This matches something UpWrite Press has been teaching for years about writing: The early stages should be about generating ideas and copy without worrying about grammar and spelling. Editing for correctness can come later.

    The fact that creativity and critique cannot work simultaneously is something visual artists have long understood. That's why they make a sketch before tackling a project. It's also why poets "invoke the muse" (begging for inspiration) before beginning to versify.

    For more evidence of the need to separate creative time from critiquing time, I'd point to Dr. Heidi Grant Halvorson's recent article, "Why Letting Yourself Make Mistakes Means Making Fewer of Them," on the Psychology Today Web site. She says, "Give yourself permission to screw-up. Start any new project by saying 'I'm not going to be good at this right away, I'm going to make mistakes, and that's okay.'"

    Are you convinced yet? Have you tried drafting without critiquing first? Or does something different work for you? If you have a secret for getting the writing ball rolling, we'd love to hear it!

    - Lester Smith

    Photo by ssoosay

    Putting the "Write" Foot Forward

    Wednesday, January 05, 2011

    Photo of men's dress shoesJoe Navarro worked 25 years for the FBI as a counterintelligence special agent and is now a consultant for three other government offices in Washington. A specialist in body language, he says he has been stunned to discover just how ill-equipped businesspeople are to present themselves effectively in person. (You can read more about Navarro in "Secrets Of Nonverbal Communication" by Susan Adams at Forbes.com.)

    I have a similar feeling about business writing. During 25 years in publishing, I've met many brilliant businesspeople who simply don't write well. The difference is that while few of us were taught anything about body language in school, writing has long been a subject of study, with grades attached. Unfortunately, writing in school has often involved literary theme papers, which may seem far from down-to-earth matters of business.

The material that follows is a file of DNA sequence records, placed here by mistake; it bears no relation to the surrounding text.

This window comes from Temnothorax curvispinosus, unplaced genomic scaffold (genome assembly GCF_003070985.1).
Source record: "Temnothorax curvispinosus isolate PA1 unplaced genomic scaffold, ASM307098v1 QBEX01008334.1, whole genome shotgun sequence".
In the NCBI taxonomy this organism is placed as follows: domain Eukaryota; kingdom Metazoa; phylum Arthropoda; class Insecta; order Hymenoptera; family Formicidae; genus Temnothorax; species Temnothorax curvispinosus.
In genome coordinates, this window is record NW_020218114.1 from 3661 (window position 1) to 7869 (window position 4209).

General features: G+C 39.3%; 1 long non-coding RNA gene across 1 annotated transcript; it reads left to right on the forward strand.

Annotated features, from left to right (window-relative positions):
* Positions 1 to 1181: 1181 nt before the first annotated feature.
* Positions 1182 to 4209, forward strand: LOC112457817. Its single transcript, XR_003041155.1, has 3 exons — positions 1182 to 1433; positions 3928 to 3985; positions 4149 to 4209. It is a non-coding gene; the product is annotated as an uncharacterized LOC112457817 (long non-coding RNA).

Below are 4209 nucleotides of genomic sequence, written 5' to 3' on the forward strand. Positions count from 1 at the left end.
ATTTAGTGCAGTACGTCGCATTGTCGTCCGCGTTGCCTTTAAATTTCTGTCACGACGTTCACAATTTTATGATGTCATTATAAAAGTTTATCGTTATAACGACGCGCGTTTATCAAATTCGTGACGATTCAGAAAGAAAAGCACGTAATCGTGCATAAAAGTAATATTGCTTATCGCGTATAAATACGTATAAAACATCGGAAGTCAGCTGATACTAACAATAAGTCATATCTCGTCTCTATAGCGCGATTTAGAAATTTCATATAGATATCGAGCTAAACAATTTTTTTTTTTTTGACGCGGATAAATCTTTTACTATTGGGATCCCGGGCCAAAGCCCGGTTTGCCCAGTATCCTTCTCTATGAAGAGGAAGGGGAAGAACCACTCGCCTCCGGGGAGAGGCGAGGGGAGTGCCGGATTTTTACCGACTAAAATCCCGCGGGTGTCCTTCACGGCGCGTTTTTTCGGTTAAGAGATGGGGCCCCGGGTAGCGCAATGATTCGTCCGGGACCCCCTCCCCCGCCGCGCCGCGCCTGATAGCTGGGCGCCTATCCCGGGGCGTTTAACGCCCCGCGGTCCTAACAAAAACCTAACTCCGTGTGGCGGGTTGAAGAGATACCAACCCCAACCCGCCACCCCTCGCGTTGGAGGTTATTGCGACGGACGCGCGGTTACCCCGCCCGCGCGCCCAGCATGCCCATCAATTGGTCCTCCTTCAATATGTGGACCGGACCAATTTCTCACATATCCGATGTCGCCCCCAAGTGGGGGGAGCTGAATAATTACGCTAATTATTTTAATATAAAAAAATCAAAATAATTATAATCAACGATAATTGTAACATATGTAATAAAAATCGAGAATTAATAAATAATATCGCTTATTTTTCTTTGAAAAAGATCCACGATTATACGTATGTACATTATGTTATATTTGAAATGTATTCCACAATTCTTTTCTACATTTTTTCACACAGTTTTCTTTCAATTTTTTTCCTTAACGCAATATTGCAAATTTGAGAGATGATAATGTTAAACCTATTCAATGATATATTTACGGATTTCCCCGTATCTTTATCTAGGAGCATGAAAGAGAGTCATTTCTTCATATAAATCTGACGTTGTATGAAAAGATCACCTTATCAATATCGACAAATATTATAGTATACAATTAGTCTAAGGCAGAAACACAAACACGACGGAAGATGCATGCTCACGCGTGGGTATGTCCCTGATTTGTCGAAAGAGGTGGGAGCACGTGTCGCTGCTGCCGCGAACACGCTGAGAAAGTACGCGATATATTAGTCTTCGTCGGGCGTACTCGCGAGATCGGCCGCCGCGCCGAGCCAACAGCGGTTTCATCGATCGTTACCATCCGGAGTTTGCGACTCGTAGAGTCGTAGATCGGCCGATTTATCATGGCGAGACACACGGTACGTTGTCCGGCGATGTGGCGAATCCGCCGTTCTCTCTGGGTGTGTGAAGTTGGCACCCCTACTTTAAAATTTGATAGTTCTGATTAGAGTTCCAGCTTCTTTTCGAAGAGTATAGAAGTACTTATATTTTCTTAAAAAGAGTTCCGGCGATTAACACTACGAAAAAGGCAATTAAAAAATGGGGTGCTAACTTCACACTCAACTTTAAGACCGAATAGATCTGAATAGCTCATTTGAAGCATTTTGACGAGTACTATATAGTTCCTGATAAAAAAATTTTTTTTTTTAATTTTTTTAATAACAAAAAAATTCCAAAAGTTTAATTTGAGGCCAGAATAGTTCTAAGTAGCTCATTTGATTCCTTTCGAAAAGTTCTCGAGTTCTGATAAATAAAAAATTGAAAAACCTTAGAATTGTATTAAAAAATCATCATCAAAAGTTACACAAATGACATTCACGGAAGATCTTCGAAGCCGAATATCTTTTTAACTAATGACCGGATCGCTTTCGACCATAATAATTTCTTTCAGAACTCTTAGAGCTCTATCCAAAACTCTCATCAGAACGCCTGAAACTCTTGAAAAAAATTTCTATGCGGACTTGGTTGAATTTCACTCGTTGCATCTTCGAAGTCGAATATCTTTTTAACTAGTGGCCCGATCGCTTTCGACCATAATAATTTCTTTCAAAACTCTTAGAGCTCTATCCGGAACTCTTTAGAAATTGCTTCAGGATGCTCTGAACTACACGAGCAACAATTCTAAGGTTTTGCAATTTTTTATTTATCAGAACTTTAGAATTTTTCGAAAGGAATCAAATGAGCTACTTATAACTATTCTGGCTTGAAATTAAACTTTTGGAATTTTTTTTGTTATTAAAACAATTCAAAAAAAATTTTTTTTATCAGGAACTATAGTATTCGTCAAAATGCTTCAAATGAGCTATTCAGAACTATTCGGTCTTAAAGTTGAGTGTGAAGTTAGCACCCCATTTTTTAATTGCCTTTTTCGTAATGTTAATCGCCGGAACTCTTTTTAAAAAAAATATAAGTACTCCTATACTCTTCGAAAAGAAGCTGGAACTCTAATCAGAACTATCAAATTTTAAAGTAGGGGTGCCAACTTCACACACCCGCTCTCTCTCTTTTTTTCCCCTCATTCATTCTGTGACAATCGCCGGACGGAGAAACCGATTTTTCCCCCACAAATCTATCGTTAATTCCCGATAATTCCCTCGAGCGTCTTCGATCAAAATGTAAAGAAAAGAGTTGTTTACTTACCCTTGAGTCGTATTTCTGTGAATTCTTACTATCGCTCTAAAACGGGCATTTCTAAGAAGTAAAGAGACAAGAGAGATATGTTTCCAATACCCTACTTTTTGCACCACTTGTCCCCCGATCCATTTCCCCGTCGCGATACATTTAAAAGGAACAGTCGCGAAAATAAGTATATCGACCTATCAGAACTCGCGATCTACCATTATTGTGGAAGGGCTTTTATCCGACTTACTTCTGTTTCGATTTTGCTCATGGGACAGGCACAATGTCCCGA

As a result, many otherwise brilliant businesspeople are actually disdainful of good writing. If the message gets across, they may argue, what do a few grammar and spelling errors matter, let alone matters of style? This rationale misses two important points.

    First, every bit of unnecessary energy a reader expends to comprehend a message is money lost. We all know how physically draining it can be just to clear an e-mail inbox. Does this message need my attention? Does it give me all the information I need for action, or will I have to request clarification and watch for a second message to arrive? Exactly what is this writer trying to say? Poorly written e-mail reduces productivity. So do poorly designed PowerPoint presentations, and reports, and instruction manuals, and so on. Good writing saves money.

    Second, writing errors are like stains on a tie or spinach in the teeth. It's difficult to pay attention to a message when blemishes in grammar and spelling keep drawing our attention away. It's even more difficult to see the sense of a message when issues of style cloud the surface. Poor writing has its own cost.

    Navarro mentions scuffed shoes as a common faux pas among men, in particular. An otherwise professional suit of clothing can be undermined by this one area of neglect. Surely business writing deserves a bit of polish as well.

    —Lester Smith

    Photo by nitecruise